That’s Men: Beware of creating the strong man
Beware the strong man. Or, more accurately, beware behaving in ways that create the demand for a strong man to protect the weak. The thought occurred as I read a review in The Psychologist on the role of the strong man in the history of the past 100 years.
Researcher Steve Reicher, of the University of St Andrews, recalls getting dirty looks a quarter of a century ago as he lounged by a swimming pool in the Black Sea city of Varna where he was attending a psychology conference.
The dirty looks, he realised, were caused by the book he was reading. Not only was it called Male Fantasies but “the front cover sported a lurid picture of a naked man on a stallion with swastikas in the background.”
Needless to say he put the book away quickly – though it was, in fact, a scholarly analysis of the rise of the Nazis, and not a male, 1980s version of Fifty Shades of Grey .
The book attributed the successful rise of the Nazis to a combination of two factors: damaged German pride and “wounded masculinity” after the humiliation of Germany by the Treaty of Versailles following the first World War .
One town even had the following words carved in stone on a monument: “We eagerly await the coming of the man whose strong hand may restore order.”
Hitler, of course, was that strong man. Mussolini, too, helped many Italians to overcome their sense of having been cheated by Britain, France and the US at Versailles.
He may even have fit the strong man stereotype better than Hitler. “He loved to be pictured, stripped to the waist, performing manual tasks,” write Reicher and his colleague Alex Haslam of the University of Queenland. The ideal image of the Italian nation came to be symbolised by “his torso and his jutting jaw.”
All of which takes us, needless to say, to Vladimir Putin. We used to like to laugh at his bare-chested displays of masculinity – I don’t think we’re laughing anymore.
Russia, too felt humiliated after the collapse of Communism in the 1990s, the authors suggest, and this humiliation was completed by the “slapstick administration” of Boris Yeltsin.
Then along comes Putin with his aura of “aggressive, homophobic, patriarchal force.” Another strong man – and we know what strong men have brought with them in the past: a redemption of national pride that ends in catastrophe.
Reicher and Haslam argue that the democratic nations of the West need to learn lessons from all this: the more we insist on imposing our economic, political and moral values on those we defeat, the more we create a space in which the strong man may appear to be the best hope of the humiliated.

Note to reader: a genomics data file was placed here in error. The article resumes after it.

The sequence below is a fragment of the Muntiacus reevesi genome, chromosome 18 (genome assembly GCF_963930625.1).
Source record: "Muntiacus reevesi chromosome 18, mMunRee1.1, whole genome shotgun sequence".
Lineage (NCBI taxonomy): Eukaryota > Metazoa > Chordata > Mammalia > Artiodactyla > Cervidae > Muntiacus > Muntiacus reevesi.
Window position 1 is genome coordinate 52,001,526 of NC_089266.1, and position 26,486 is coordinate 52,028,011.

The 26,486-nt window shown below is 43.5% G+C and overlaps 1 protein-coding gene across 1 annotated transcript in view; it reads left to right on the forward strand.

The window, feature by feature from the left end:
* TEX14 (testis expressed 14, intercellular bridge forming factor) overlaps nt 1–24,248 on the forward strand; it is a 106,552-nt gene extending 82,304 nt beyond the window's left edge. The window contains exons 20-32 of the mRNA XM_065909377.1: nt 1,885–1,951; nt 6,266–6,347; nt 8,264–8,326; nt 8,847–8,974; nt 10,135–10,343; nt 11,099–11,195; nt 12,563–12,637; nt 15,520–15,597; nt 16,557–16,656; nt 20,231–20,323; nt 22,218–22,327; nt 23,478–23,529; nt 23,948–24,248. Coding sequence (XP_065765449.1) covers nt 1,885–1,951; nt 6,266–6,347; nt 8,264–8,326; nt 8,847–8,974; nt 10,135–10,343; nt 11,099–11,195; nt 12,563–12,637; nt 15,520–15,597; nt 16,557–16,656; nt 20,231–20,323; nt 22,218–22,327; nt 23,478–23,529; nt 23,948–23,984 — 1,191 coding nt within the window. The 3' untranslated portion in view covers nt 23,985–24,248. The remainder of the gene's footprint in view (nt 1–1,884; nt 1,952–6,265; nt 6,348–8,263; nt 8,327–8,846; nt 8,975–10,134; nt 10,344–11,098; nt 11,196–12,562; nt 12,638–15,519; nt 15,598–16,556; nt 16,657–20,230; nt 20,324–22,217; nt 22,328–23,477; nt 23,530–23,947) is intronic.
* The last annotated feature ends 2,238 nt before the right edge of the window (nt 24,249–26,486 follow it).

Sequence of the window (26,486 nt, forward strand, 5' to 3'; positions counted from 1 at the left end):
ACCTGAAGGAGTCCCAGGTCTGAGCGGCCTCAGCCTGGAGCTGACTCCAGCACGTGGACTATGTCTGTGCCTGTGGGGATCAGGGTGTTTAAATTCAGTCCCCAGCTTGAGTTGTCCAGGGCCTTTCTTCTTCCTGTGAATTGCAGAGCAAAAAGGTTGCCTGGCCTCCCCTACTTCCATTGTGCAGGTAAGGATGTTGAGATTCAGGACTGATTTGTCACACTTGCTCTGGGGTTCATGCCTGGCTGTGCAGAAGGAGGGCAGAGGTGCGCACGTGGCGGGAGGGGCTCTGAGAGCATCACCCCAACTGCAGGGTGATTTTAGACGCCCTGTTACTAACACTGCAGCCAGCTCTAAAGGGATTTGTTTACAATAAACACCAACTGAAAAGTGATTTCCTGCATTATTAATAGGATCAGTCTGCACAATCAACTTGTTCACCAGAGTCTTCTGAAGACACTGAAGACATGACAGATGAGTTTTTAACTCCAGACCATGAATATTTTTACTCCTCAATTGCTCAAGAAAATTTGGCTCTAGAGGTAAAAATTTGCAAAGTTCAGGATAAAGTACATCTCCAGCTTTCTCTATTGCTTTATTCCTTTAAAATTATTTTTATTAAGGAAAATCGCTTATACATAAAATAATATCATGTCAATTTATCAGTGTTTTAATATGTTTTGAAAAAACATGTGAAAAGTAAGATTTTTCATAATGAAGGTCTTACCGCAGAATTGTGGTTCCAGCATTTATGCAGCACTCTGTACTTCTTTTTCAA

I once eavesdropped on two men in Dublin Airport expressing their contempt for a certain “effing” Irish businessman with an international reputation for aggressiveness. Then one of them paused before declaring: “He’d be a great man to run the country, but.”
We too have a sneaking regard for the strong man.
Addendum: Should loneliness be viewed as a major health problem? Research conducted by John Cacioppo at the University of Chicago suggests it should. The study looked at mortality rates in people over the age of 50 for a six year period.
Those who were most lonely were almost twice as likely to die as those who were most connected with others. The research comes in the wake of studies in a number of countries showing that people with good social networks are less likely to suffer dementia than those who are isolated. In an era in which individualism has been steadily increasing, the findings have important implications for health and for quality of life.
Loneliness may be an invisible condition – the lonely are often hidden behind the doors of their houses and apartments – but it can kill for all that, and emotionally painfully too. And it could become the fate of any of us in the wrong circumstances.
Pádraig O’Morain (email@example.com) is a counsellor accredited by the Irish Association for Counselling and Psychotherapy.